ROYAL Mail has shocked customers living in a remote community by announcing it will no longer deliver their post – for health and safety reasons.

Residents in the hamlet of Booze, in Arkengarthdale, North Yorkshire, accused Royal Mail of “cutting services by stealth”

after they were told the road leading up to their houses was too steep, and could exacerbate the back injury of one of its employees.

People in the hamlet’s 11 houses received letters last week telling them deliveries would be suspended the following day, and that they could collect their post from the sorting office in Richmond – a 45-minute drive away.

Several people living elsewhere in Arkengarthdale also received similar letters. One woman was told her deliveries would be suspended due to “an unsuitable track” that leads to her home.

North Yorkshire county councillor John Blackie, who represents the Upper Dales, said: “This is the thin end of the wedge. It represents a dangerous threat to services in remote communities everywhere, and it must be stopped.”

The road to Booze, from neighbouring Langthwaite, is maintained by the Highways Agency, and is not the responsibility of the people living there.

The letter, which was signed by delivery office manager Colin Appleby, read: “The road is extremely narrow, and if you have to reverse down, this is potentially an accident is waiting to happen.”

People were given three weeks to make permanent arrangements, which include having a roadside box installed or arranging for an alternative delivery point.

Hazel Harker, whose family has lived in Booze since 1945, said: “Luckily, I have a friend in Langthwaite and I have arranged for my letters to go there, rather than to Richmond.

“This is a basic service that we expect. It is unbelievable that we are just being cut off like this.”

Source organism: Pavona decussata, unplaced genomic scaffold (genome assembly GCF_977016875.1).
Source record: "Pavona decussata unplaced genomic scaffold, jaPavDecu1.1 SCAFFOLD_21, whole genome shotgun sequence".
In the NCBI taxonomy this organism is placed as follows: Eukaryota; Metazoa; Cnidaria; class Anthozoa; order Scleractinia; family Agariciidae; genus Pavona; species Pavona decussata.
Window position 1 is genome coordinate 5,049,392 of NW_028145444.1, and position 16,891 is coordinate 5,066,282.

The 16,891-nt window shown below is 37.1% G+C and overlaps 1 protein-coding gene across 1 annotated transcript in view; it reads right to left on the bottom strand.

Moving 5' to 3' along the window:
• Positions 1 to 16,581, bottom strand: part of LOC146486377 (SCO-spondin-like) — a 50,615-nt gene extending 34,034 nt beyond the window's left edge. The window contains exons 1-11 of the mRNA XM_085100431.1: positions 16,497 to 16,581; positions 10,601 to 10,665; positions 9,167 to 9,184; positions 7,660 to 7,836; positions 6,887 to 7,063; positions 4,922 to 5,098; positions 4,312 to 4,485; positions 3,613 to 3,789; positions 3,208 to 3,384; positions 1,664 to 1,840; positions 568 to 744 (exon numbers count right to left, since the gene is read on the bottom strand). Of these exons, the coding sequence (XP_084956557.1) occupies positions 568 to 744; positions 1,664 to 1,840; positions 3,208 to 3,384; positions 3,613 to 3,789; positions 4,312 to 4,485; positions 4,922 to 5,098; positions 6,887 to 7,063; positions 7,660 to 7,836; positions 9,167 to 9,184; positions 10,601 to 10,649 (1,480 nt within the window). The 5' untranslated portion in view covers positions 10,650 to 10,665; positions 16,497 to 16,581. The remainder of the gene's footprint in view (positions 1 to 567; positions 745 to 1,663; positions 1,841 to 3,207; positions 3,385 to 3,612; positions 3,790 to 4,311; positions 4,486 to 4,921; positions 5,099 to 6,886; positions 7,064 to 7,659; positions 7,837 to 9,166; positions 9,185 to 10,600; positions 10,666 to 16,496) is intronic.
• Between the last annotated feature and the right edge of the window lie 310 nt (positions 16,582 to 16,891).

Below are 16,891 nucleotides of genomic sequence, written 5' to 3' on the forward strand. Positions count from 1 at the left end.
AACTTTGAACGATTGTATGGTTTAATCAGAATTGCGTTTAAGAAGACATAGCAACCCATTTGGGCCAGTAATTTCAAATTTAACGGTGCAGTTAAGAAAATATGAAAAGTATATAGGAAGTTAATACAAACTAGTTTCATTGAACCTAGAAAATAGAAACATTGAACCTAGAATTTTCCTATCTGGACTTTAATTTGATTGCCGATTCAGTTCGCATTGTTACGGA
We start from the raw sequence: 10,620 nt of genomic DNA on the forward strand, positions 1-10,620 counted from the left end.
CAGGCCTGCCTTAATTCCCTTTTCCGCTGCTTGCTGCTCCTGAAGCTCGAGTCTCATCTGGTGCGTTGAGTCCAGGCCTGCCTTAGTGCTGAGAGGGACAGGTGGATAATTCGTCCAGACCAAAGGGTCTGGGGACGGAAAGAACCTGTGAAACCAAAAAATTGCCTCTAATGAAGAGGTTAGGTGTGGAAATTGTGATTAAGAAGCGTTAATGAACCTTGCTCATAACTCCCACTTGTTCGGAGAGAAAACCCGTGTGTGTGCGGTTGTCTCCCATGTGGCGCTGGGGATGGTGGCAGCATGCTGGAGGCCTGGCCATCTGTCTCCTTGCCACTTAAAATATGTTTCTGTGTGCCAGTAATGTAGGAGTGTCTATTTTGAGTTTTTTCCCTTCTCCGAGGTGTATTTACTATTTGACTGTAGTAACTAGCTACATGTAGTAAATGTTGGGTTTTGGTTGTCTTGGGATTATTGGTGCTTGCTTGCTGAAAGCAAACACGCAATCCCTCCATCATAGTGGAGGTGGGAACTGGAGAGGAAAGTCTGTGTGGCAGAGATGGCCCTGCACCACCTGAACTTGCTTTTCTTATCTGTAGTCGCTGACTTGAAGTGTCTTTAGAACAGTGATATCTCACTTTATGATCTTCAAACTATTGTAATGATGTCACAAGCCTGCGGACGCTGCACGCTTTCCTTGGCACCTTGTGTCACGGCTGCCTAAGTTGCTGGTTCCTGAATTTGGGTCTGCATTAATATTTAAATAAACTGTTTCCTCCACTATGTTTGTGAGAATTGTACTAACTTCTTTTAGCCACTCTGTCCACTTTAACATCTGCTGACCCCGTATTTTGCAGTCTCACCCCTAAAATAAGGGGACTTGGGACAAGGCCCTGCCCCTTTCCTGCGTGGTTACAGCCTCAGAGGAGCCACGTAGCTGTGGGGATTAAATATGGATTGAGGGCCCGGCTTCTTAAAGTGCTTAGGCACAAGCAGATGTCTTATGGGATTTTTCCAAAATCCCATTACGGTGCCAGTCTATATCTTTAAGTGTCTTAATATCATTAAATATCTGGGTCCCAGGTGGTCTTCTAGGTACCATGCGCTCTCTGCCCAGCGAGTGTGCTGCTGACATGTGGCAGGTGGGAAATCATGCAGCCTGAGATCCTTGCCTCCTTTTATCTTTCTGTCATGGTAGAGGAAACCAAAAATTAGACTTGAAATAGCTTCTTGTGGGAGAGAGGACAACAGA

Planning consultant Daniel Child said: “If I can’t rely on the postal service I don’t see how I can continue to work from home.

“This is a real blow for the rural economy, which is already suffering.

What business is going to come and set up here if they can’t even be sure they’ll get their post?”

A spokeswoman for Royal Mail said there were no plans to cut services elsewhere, but that the health and safety of its staff was of paramount importance.

“A health and safety assessment was undertaken and the report confirmed that access to a number of premises is a risk to our staff and, as a result, deliveries were suspended,” she said.

“Affected customers have been made aware of the issue and we have agreed with them to deliver their mail temporarily to an alternative address of their choice while arrangements are made for Royal Mail to provide, as a gesture of goodwill, roadside boxes, which will become their permanent delivery point.”

Councillor Blackie said: “If a particular staff member is not happy using country roads, I suggest he or she is not suitable for the post. This move raises real concerns for all our rural services.”